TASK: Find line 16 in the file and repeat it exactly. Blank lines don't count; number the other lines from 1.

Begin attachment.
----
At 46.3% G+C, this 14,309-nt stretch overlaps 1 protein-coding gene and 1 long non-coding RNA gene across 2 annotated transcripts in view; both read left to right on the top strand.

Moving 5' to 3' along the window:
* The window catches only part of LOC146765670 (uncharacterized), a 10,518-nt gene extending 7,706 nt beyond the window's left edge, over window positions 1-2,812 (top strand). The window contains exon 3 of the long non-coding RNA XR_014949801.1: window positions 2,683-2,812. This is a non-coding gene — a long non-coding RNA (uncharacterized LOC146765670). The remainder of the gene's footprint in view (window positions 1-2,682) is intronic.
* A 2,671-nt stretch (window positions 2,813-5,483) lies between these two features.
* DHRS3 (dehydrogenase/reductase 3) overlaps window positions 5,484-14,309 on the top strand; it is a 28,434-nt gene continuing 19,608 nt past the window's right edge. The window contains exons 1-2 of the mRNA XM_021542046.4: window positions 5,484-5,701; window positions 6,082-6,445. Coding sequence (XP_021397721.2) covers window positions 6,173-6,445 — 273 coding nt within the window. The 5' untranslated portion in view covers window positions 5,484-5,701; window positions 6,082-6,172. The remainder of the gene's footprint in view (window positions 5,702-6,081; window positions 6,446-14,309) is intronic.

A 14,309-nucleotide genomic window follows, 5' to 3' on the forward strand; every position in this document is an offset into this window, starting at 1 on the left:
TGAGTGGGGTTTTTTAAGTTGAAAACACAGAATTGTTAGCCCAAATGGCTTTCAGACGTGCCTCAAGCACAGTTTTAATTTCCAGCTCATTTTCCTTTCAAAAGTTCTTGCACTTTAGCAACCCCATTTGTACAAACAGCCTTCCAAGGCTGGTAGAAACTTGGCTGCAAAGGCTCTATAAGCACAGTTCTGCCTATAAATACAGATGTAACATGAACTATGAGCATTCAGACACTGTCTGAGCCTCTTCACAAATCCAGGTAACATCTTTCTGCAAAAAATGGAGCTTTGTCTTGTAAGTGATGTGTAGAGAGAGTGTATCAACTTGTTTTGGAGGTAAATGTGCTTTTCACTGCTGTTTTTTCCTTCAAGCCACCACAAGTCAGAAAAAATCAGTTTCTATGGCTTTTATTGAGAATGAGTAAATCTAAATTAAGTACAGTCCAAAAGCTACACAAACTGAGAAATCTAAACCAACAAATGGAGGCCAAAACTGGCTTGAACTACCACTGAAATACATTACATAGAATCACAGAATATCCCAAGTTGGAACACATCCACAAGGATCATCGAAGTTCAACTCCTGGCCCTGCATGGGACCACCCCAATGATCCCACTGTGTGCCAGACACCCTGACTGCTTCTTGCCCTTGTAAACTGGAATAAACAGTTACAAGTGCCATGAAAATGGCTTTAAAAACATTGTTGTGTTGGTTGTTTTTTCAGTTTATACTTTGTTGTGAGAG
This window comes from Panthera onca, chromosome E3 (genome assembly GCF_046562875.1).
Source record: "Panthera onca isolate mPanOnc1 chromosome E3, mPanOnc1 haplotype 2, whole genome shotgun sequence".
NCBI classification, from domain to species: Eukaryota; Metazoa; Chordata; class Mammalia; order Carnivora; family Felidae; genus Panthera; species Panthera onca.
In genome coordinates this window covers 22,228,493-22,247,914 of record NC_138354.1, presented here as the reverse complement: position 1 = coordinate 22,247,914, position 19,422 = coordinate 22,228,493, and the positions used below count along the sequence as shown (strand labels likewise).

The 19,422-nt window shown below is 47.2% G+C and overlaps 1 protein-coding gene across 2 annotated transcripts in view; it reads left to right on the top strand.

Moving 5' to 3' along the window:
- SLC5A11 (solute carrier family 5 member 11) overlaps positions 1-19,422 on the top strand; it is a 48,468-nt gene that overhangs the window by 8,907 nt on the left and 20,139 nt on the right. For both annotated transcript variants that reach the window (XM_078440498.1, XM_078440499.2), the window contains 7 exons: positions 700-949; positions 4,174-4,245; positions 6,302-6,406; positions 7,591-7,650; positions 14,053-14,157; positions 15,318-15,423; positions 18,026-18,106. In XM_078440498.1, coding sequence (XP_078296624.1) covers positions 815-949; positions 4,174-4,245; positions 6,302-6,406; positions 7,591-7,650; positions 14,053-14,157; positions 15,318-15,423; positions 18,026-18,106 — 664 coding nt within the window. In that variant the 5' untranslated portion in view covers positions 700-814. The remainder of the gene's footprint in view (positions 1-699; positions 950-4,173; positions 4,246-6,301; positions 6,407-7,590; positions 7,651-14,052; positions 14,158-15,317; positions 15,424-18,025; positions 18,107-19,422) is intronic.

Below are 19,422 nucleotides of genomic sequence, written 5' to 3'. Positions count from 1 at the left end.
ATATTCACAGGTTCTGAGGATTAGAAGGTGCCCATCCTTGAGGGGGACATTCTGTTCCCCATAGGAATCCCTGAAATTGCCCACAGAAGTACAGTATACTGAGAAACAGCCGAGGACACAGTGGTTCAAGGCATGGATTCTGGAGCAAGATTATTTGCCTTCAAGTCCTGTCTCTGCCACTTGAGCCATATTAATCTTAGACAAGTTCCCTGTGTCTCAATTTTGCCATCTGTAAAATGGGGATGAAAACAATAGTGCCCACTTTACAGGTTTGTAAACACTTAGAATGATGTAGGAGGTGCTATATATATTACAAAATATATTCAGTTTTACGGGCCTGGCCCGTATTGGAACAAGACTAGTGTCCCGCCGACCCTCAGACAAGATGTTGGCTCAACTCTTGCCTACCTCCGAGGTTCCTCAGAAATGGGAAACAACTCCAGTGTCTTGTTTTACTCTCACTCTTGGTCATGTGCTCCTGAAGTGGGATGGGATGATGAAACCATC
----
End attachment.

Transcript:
ATATTCACAGGTTCTGAGGATTAGAAGGTGCCCATCCTTGAGGGGGACATTCTGTTCCCCATAGGAATCCCTGAAATTGCCCACAGAAGTACAGTATACTGAGAAACAGCCGAGGACACAGTGGTTCAAGGCATGGATTCTGGAGCAAGATTATTTGCCTTCAAGTCCTGTCTCTGCCACTTGAGCCATATTAATCTTAGACAAGTTCCCTGTGTCTCAATTTTGCCATCTGTAAAATGGGGATGAAAACAATAGTGCCCACTTTACAGGTTTGTAAACACTTAGAATGATGTAGGAGGTGCTATATATATTACAAAATATATTCAGTTTTACGGGCCTGGCCCGTATTGGAACAAGACTAGTGTCCCGCCGACCCTCAGACAAGATGTTGGCTCAACTCTTGCCTACCTCCGAGGTTCCTCAGAAATGGGAAACAACTCCAGTGTCTTGTTTTACTCTCACTCTTGGTCATGTGCTCCTGAAGTGGGATGGGATGATGAAACCATC